John Fitzgerald's dismissal of Greece's failure to improve it's economic position relative to the EU average as being due to domestic policy failures is perhaps also too trite and convenient. Certainly, Greece's fraudulent terms of entry and subsequent failure to challenge local monopolistic enterprises and services to become more efficient and competitive contributed to the problem: But the EU's ruinous interest regime on loans and insistence on fire sale disposal of valuable national assets hardly helps.
Those who despair of the anti-democratic, autocratic, and dictatorial tendencies in eastern European member states now would do well to remember the Irish experience of membership: a transformation from a dirt poor economic and social backwater dominated by a reactionary Catholic Church and a local bourgeoisie intent on protecting it's local semi-monopolistic economic franchises from competition to a much more open, economically successful and socially progressive polity now.
Direct transfers from the EU via structural, regional, cohesion and agricultural funds were important, but far more so where the benefits of economic and social development led by EU directives and foreign, mostly US, multinationals locating in Ireland as a means of accessing the single market. These businesses led the development of an internationally focused and globally literate workforce and management cadres which have also spawned the development of many locally owned businesses.
The "domestic sector" of locally owned businesses still lags the success of the foreign own sector and is still disproportionately dependent on the Irish and UK markets - and thus exposed to Brexit. But that dependence has been reducing all the time and Brexit may well force the greater internationalisation of that sector.
Ireland's economic model of dependence on FDI attracted by low corporate tax rates is also now living on borrowed time. While taxation remains a national competence the departure of our biggest ally from the EU will make it increasingly difficult to maintain that policy. At the very least, 12.5% must become the baseline, as opposed to the maximum tax rate. This, combined with corporate tax reductions in the US and UK will make it increasingly difficult for Ireland to maintain its current share of FDI, even with the departure of the UK. A much greater reliance on domestic innovation and entrepreneurship will be required. For many analysts, this is a greater long term challenge for the Irish economy and polity than Brexit itself.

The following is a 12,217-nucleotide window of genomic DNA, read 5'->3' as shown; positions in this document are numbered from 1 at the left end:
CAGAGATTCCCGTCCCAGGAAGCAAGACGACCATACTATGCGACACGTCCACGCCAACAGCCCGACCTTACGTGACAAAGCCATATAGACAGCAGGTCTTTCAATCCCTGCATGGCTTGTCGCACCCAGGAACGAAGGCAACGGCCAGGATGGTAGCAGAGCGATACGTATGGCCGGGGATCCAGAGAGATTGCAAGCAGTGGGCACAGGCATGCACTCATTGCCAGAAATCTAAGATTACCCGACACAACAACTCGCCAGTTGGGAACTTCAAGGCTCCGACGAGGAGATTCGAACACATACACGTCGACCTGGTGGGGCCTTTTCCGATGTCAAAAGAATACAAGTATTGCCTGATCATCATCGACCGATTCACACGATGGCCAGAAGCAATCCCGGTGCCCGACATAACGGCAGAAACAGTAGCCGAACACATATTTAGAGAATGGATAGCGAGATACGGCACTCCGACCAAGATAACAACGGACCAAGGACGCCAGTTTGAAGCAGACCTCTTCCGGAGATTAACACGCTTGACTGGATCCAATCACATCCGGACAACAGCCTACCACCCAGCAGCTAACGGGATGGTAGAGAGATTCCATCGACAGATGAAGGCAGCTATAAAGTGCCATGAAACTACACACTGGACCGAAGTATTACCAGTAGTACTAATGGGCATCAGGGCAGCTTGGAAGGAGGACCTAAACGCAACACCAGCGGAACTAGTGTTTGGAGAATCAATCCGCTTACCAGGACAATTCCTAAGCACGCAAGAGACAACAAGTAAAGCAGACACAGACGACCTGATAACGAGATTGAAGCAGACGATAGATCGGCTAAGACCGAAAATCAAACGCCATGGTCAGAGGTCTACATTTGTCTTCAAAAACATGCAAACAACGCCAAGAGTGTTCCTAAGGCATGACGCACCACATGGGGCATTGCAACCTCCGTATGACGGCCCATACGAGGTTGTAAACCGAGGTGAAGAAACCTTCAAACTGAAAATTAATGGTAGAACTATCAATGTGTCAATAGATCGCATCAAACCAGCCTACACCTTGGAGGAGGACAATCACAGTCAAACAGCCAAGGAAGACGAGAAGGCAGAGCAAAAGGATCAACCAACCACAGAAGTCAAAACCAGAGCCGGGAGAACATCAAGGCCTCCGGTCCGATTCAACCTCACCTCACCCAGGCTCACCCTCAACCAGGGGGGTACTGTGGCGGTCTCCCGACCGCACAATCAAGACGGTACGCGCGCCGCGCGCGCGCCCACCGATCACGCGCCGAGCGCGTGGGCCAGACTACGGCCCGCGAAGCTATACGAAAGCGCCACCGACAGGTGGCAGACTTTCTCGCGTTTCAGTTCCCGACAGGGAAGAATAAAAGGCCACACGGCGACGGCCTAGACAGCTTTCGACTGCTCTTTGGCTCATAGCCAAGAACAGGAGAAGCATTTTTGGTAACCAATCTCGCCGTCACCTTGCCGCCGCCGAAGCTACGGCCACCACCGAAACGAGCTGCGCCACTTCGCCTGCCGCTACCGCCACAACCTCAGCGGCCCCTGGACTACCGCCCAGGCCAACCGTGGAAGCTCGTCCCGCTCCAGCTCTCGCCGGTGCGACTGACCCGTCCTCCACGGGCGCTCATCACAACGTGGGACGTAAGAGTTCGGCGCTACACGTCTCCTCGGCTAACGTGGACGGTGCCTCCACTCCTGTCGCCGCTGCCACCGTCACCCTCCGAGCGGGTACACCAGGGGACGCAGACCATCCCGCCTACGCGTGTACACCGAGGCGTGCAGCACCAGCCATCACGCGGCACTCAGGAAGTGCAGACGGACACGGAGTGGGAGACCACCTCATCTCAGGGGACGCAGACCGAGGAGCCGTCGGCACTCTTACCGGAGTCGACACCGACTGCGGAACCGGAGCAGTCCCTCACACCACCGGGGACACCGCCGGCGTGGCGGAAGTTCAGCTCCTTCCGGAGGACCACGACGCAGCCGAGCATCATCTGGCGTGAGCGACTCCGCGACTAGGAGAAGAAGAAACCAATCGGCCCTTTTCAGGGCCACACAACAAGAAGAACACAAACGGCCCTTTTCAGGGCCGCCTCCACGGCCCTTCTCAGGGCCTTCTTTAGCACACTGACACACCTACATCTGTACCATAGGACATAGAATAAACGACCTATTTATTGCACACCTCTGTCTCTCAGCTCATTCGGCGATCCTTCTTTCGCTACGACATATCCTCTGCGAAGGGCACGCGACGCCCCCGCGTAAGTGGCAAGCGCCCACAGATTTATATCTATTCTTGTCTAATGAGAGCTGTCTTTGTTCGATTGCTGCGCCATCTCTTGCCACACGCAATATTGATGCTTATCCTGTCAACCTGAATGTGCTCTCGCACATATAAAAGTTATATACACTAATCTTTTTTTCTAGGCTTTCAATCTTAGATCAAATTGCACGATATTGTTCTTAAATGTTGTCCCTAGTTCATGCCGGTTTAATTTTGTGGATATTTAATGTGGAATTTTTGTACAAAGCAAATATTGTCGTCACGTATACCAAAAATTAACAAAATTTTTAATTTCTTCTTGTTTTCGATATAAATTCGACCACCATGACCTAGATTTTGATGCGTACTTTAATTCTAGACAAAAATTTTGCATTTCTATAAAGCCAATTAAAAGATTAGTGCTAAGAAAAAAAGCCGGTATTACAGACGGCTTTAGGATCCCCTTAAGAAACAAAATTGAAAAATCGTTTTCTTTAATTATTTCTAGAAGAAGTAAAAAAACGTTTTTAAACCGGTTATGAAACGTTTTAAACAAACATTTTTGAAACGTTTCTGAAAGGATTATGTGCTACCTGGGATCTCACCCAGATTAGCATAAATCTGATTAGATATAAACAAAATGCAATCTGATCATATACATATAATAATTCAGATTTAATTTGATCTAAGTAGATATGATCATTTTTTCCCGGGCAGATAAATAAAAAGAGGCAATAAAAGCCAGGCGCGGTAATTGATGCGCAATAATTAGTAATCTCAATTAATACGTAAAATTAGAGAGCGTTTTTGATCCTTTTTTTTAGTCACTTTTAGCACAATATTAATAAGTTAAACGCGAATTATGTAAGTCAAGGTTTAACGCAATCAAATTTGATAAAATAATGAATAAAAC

Brexiteers in the UK have often expressed astonishment at what they see as a slavish Irish commitment to continued EU membership. They clearly have not seen the astonishing transformation of the Irish economy and society in the last 40 years of EU membership, particularly when compared to N. Ireland and the rest of the UK. While not all of this can be ascribed to Ireland's enthusiastic embrace of the EU, it has been the major factor.
For most Irish people, the fact that Ireland is now a net contributor to the EU is a source of pride rather than anger or regret. We are more than happy to see newer, less well off, members benefit from membership as we have done. That does, however, require that they embrace the opportunities that EU membership offers, which includes accepting democratic norms and independent checks and balances on autocratic power.
But we must also be patient. It took us more than a generation to achieve average EU living standards and quality of life, and the reform process is ongoing. Current opinion polls indicate an almost 2:1 majority in favour of liberalising Ireland's prohibition on abortion in the teeth of conservative and Church opposition. And this follows on from the resounding victory of the progressive side in the marriage equality referendum.
Sadly, John Fitzgerald does not extend his analysis to the UK's economic experience of EU membership. My memories of the UK pre-EU is of an empire in terminal decline, rampant industrial disputes, and "the English disease" of poor investment, productivity and product quality. A de-industrialisation only latterly, partially, (and asymmetrically) off-set by a burgeoning services sector benefiting from access to EU markets. While there has been much focus on the UK's net contribution to the EU budget, little attention has been paid to the role of the EU in transforming the UK economy from the basket case of Europe.
It's easy to pick holes in John Fitzgerald's brief analysis here. He makes no mention of increased regional inequalities in many national economies - for instance in rural Greece, Italy, Spain and Portugal. There is also no analysis of income inequalities growing more generally as part of the globalisation and Europeanisation process. The EU still relies too much of national tax, social services, and income redistribution policies to address these issues, and when that fails - as in the UK - it is the EU itself which is put at risk by populists anxious to deflect the blame from national elites.
If there is a bigger long term lesson to draw from Brexit, it is that social, generational, regional and national inequalities are too big an issue to be left to national polities alone. Aggregate national economic growth can be great, but it is growing inequalities which drive political tensions. The EU needs an EU wide policy and redistribution strategy if growing economic inequalities are not to lead to increasingly fissiparous political tensions within the Union - all too easily deflected by populists unto the EU itself.